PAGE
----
In a letter to the editor, former Bayonne Mayor Mark Smith says the city’s deal with United Water (now Suez Water) and KKR wasn’t done in a backroom and was necessary, also hinging on continued municipal government oversight.
Dear Hudson County View,
I read with great interest, the recent statements by Bayonne School Board Trustee Jodi Casais about the decade old contract with KKR and United Water, to manage and operate the City of Bayonne’s Water and Sewer Utilities.
Mrs. Casais should first be aware that the entire transaction was reviewed and approved by the New Jersey Board of Public Utilities on October 23, 2012 under Docket # WM12080777.
Mrs. Casais would do well to educate herself about the facts surrounding the necessity of the transaction. At that time, the Bayonne Water Utility had been saddled with heavy debt from past attempts to deal with Bayonne’s huge structural tax deficit.
By pursuing this contract with KKR/United Water, we were able to ensure continuing professional management of our water and sewer utilities and most importantly, we were able to pay off almost 50% of ALL the combined Municipal Utility Authority (MUA), City and Local Redevelopment Authority (BLRA) debt.
When I left office in 2014, the Bayonne Municipal Utility Authority had a $25,000,000 SURPLUS.
The joint venture also included an escalating fund to ensure for proper oversight of the operations of the utility by experienced appropriate officials, resulting in competency and efficiency.
The joint venture relied on several key revenue streams to maintain rate stability for Bayonne citizens.
First, the city had contracted with the North Jersey District Water Supply Commission to market and sell excess water annually, thus providing a steady revenue stream to Bayonne.
It is unclear if this has ever been done under the present Mayor and Council. Secondly, Bayonne has had both water and sewer connection fees in place for many years prior to my administration.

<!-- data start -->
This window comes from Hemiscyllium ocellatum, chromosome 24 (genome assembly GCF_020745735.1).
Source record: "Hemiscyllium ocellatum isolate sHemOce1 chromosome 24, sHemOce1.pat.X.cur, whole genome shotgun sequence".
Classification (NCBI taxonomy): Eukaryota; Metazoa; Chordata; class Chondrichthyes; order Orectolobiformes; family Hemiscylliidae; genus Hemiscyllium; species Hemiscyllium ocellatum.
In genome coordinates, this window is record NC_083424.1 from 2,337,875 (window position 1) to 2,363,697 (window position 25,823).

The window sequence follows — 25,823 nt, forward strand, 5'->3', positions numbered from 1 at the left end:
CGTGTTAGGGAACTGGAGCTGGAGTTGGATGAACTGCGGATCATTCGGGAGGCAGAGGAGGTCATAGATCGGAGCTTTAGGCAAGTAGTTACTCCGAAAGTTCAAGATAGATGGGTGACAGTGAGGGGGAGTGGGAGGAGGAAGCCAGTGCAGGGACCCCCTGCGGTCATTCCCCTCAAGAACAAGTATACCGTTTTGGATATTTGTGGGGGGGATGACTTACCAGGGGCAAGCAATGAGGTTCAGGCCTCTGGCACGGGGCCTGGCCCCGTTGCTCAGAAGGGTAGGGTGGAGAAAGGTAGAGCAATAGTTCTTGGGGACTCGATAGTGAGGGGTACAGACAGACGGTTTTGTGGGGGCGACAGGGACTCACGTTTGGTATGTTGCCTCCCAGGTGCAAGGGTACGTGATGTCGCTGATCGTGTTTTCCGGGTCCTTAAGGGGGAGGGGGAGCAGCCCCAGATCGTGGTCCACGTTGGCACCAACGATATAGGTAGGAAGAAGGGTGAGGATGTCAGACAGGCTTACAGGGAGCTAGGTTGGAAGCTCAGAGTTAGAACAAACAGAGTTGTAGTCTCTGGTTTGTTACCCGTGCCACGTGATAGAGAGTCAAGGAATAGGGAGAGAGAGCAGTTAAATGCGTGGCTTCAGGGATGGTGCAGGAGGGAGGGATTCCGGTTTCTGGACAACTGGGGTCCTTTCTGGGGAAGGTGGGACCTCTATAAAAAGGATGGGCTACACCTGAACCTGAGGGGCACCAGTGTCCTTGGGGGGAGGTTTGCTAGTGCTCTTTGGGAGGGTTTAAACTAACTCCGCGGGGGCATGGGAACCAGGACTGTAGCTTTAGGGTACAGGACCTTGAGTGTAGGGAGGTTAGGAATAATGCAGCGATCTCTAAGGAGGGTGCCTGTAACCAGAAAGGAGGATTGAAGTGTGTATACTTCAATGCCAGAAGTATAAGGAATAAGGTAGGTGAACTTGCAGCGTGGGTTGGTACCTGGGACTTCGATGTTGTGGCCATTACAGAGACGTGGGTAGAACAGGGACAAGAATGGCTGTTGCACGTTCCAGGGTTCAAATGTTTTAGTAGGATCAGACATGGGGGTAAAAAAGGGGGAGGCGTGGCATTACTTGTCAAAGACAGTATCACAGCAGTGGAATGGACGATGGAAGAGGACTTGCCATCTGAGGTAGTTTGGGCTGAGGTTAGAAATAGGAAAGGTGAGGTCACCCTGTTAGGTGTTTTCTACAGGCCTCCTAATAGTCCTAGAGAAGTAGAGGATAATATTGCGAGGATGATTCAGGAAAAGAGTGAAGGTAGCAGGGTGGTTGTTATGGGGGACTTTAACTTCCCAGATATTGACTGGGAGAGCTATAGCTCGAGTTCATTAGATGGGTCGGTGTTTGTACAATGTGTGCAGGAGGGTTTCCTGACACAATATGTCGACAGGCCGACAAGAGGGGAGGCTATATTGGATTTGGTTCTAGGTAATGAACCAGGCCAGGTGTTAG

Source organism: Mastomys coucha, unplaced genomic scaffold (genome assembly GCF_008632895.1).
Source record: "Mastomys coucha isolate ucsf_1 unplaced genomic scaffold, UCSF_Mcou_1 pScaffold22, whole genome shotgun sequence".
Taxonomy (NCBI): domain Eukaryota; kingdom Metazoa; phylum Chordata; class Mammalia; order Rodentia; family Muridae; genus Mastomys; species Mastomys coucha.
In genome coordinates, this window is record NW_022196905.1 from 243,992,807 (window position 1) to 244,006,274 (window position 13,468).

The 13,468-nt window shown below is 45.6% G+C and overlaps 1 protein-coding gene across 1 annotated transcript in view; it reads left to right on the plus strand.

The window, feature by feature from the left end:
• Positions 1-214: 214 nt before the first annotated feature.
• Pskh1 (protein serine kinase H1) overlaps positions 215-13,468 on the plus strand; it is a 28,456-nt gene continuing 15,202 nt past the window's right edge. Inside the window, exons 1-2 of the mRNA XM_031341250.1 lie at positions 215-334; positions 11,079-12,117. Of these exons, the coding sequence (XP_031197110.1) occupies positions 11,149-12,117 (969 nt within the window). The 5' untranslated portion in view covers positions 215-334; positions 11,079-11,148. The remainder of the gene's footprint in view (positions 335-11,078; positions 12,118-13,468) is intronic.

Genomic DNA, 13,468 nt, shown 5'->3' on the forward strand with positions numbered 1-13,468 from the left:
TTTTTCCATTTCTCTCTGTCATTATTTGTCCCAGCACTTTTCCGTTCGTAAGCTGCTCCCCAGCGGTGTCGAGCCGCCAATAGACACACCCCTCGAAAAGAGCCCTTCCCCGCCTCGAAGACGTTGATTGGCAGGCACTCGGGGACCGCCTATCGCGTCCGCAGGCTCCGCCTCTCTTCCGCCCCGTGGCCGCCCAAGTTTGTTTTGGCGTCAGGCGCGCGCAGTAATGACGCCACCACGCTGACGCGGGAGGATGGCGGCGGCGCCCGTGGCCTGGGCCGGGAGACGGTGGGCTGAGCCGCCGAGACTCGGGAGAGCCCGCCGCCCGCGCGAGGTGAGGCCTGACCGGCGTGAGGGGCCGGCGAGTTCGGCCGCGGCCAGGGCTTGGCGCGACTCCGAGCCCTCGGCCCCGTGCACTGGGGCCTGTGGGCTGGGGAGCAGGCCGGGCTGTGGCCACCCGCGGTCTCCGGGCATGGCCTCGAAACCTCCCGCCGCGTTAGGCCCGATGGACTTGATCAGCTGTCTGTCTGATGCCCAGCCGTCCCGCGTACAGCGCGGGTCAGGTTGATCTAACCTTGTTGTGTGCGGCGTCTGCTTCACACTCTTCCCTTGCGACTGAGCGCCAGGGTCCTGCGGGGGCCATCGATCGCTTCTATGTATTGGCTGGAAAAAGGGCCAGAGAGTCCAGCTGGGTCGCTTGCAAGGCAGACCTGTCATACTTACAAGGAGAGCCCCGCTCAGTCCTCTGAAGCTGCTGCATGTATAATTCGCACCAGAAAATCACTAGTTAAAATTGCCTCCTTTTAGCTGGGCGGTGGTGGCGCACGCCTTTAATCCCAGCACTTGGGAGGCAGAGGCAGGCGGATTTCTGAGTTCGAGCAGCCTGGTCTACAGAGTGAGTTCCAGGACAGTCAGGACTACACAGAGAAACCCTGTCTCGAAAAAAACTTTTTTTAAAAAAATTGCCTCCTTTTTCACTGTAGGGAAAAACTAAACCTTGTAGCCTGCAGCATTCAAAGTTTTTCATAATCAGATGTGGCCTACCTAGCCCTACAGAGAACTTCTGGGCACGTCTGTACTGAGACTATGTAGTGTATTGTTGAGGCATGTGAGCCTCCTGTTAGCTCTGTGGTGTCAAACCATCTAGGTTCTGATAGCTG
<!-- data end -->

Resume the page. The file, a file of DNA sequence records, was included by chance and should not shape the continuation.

These are fees paid by developers, which are substantial and collectible for each and every new dwelling unit constructed.
With the number of units approved for construction since I left office, the utility should be awash in millions of dollars in connection fees to mitigate any impact of any proposed rate increase.
It should be confirmed that these fees are, and have been collected since my leaving office in 2014, and if so, where has that money been spent.
The KKR/United Water joint venture, an internationally recognized public private partnership by the Clinton Global Initiative was not a perfect solution when executed. The joint venture was however necessary.
It relied on upon careful, thoughtful and continuing oversight by municipal government to ensure each of the parties was holding up to their end of the agreement.
Today, we as a city should be focused on renewing that oversight to ensure 100% compliance, and on maintain our revenue from water/sewer connection fees.
I take umbrage that Mrs. Casais stated this deal was done “in some backroom.” The fact of the matter is that this transaction was spoken about by myself at numerous governmental and community events. It was discussed in open public forums and open public meetings.
Perhaps there are boards serving our city today that comport business in that fashion, “the backroom.” My administration was honest, open and forthcoming, and decisions were made with one goal in mind, making our city a better one for our future.
I believe, now that Mrs. Casais has the facts of the issue, she should ask our present Mayor, James Davis, and our City Council President, Sharon Ashe-Nadrowski, to show us the money.
Mark A. Smith
Former Bayonne mayor